Abstract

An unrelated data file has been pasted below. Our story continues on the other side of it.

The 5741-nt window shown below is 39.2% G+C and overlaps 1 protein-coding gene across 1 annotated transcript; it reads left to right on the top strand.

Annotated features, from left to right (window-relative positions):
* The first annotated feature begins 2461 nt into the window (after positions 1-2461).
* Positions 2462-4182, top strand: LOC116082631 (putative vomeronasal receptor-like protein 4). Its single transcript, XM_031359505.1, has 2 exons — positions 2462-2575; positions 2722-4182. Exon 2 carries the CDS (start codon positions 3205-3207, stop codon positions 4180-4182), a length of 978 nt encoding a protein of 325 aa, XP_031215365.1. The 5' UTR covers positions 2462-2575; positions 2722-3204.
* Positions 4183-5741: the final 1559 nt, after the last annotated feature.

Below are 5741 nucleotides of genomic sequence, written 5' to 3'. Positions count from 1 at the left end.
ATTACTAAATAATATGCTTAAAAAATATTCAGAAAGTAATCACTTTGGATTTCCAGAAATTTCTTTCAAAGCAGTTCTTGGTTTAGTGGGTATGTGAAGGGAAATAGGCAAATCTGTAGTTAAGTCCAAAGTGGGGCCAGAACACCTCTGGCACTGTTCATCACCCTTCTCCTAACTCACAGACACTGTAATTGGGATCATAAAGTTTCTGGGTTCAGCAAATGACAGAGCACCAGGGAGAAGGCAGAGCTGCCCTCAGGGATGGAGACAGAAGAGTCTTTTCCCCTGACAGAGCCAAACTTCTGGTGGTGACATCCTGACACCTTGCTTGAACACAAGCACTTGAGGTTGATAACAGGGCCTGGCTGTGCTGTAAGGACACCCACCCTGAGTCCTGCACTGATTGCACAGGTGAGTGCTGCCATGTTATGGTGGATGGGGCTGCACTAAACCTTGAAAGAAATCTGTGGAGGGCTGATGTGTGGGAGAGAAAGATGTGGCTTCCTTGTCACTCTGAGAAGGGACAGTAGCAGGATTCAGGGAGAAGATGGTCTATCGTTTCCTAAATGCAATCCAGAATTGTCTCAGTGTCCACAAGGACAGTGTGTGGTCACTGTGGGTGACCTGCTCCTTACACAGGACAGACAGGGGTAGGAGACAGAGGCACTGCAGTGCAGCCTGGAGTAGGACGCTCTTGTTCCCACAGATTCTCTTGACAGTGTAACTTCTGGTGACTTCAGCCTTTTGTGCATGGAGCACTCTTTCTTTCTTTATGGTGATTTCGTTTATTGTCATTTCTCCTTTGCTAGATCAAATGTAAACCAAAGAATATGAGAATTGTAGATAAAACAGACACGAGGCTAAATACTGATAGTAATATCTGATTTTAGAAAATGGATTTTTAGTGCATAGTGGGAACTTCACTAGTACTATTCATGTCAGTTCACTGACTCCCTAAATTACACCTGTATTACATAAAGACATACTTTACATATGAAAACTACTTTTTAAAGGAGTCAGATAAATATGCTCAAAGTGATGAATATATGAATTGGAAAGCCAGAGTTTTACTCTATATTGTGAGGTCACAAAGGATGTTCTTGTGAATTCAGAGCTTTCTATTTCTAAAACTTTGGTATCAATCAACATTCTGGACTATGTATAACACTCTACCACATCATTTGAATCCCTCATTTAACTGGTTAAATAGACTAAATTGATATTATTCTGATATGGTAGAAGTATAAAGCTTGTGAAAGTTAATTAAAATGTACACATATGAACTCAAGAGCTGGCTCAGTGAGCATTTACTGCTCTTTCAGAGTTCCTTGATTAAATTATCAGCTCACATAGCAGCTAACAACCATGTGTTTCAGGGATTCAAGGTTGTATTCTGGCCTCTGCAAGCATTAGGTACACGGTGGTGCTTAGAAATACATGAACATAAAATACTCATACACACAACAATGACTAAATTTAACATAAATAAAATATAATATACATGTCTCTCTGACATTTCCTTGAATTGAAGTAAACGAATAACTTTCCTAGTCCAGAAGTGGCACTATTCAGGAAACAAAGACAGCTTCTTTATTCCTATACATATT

Existing trace element and isotopic data, as well as new U-series data for Nicaragua and Costa Rica, are examined in light of the recent suggestion that asthenospheric mantle is flowing northward behind the subducting Nazca plate around the northwest corner of South America. Lavas from central Nicaragua have trace element and isotopic compositions suggesting that they are derived from relatively depleted mantle with a long history of interaction with the subducting Cocos plate. Lavas from northern and central Costa Rica have compositions indicating a more enriched mantle source that has been influenced little by the subducting slab. These compositional traits vary irregularly between the two regions, suggesting that mantle compositions and subduction influences intermingle in a complex manner beneath northern Costa Rica. The dip of the subducting slab decreases abruptly southward, and accretion of sediment begins in this same vicinity. These changes in composition and physical parameters may all be induced or influenced by an influx of asthenospheric material from behind the retreating Nazca plate.

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